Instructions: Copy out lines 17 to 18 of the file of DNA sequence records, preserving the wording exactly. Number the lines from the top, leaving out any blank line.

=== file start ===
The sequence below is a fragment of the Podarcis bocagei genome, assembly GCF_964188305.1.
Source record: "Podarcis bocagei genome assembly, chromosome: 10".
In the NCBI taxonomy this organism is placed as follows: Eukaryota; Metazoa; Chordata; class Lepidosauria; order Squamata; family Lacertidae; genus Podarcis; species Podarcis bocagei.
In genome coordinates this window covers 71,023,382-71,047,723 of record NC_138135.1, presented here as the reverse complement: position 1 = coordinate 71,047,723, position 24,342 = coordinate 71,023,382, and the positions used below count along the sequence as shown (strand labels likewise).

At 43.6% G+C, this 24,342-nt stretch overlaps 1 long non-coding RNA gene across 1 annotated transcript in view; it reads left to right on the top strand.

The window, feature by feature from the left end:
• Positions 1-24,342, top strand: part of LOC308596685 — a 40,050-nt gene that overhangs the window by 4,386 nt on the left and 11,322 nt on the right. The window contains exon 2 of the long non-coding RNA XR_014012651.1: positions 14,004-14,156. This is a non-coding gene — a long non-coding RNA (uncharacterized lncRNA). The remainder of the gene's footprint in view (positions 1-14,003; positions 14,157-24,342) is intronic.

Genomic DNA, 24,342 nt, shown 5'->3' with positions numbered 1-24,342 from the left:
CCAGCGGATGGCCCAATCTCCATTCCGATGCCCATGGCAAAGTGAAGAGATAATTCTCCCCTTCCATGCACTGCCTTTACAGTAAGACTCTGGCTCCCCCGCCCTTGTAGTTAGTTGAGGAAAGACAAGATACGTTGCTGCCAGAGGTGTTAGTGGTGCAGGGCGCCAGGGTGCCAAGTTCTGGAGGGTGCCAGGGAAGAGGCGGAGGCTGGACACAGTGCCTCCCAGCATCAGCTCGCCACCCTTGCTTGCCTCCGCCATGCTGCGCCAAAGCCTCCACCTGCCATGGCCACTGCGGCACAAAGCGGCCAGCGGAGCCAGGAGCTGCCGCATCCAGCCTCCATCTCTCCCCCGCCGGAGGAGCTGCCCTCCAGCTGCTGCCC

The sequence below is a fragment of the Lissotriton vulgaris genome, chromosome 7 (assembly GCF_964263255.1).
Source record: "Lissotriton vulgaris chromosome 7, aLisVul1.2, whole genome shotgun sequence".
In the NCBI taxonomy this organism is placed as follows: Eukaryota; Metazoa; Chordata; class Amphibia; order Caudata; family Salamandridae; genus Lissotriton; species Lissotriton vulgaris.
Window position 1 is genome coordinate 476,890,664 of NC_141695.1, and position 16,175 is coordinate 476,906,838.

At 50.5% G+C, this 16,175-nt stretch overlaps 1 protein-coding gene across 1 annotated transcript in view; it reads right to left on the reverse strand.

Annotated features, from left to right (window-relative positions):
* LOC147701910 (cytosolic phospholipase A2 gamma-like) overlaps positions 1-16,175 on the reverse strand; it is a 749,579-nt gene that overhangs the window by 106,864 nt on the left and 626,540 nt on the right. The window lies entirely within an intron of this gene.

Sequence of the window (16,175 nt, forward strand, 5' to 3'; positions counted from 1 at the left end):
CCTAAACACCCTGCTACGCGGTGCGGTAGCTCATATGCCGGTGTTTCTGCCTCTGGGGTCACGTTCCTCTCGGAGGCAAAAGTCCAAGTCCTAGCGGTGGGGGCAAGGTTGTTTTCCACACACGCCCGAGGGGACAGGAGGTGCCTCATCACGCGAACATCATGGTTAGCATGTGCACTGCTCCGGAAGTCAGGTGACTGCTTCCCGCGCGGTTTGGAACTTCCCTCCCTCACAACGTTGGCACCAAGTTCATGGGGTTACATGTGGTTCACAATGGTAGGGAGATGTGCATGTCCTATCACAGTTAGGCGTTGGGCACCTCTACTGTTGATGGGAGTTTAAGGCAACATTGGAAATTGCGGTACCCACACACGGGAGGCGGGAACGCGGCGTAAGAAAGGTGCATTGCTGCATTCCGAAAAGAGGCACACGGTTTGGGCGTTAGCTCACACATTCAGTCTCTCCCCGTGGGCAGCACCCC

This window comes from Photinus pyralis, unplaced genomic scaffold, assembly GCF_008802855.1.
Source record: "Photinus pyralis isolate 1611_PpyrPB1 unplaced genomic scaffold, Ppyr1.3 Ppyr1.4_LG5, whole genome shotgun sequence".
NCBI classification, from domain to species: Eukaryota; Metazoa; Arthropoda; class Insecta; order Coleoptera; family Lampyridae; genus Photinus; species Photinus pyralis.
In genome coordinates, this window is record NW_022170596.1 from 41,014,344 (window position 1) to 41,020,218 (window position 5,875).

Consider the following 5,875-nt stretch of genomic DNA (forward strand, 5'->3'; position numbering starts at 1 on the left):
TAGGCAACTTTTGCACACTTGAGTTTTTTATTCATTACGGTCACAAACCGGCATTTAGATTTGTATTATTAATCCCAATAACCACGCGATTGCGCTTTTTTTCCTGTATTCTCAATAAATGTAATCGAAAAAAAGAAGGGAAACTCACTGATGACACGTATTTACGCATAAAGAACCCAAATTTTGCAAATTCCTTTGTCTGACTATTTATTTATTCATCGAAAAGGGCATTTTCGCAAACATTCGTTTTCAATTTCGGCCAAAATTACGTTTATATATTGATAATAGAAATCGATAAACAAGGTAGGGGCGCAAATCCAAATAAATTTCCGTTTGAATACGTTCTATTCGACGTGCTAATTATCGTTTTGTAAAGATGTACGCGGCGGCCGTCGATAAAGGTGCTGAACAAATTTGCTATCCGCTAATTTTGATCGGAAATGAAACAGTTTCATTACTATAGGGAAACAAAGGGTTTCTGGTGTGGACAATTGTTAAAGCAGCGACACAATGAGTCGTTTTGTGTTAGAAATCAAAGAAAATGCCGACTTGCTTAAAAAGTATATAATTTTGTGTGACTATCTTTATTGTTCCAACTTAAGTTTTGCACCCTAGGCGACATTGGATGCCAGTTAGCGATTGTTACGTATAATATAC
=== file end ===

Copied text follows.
Sequence of the window (16,175 nt, forward strand, 5' to 3'; positions counted from 1 at the left end):
CCTAAACACCCTGCTACGCGGTGCGGTAGCTCATATGCCGGTGTTTCTGCCTCTGGGGTCACGTTCCTCTCGGAGGCAAAAGTCCAAGTCCTAGCGGTGGGGGCAAGGTTGTTTTCCACACACGCCCGAGGGGACAGGAGGTGCCTCATCACGCGAACATCATGGTTAGCATGTGCACTGCTCCGGAAGTCAGGTGACTGCTTCCCGCGCGGTTTGGAACTTCCCTCCCTCACAACGTTGGCACCAAGTTCATGGGGTTACATGTGGTTCACAATGGTAGGGAGATGTGCATGTCCTATCACAGTTAGGCGTTGGGCACCTCTACTGTTGATGGGAGTTTAAGGCAACATTGGAAATTGCGGTACCCACACACGGGAGGCGGGAACGCGGCGTAAGAAAGGTGCATTGCTGCATTCCGAAAAGAGGCACACGGTTTGGGCGTTAGCTCACACATTCAGTCTCTCCCCGTGGGCAGCACCCC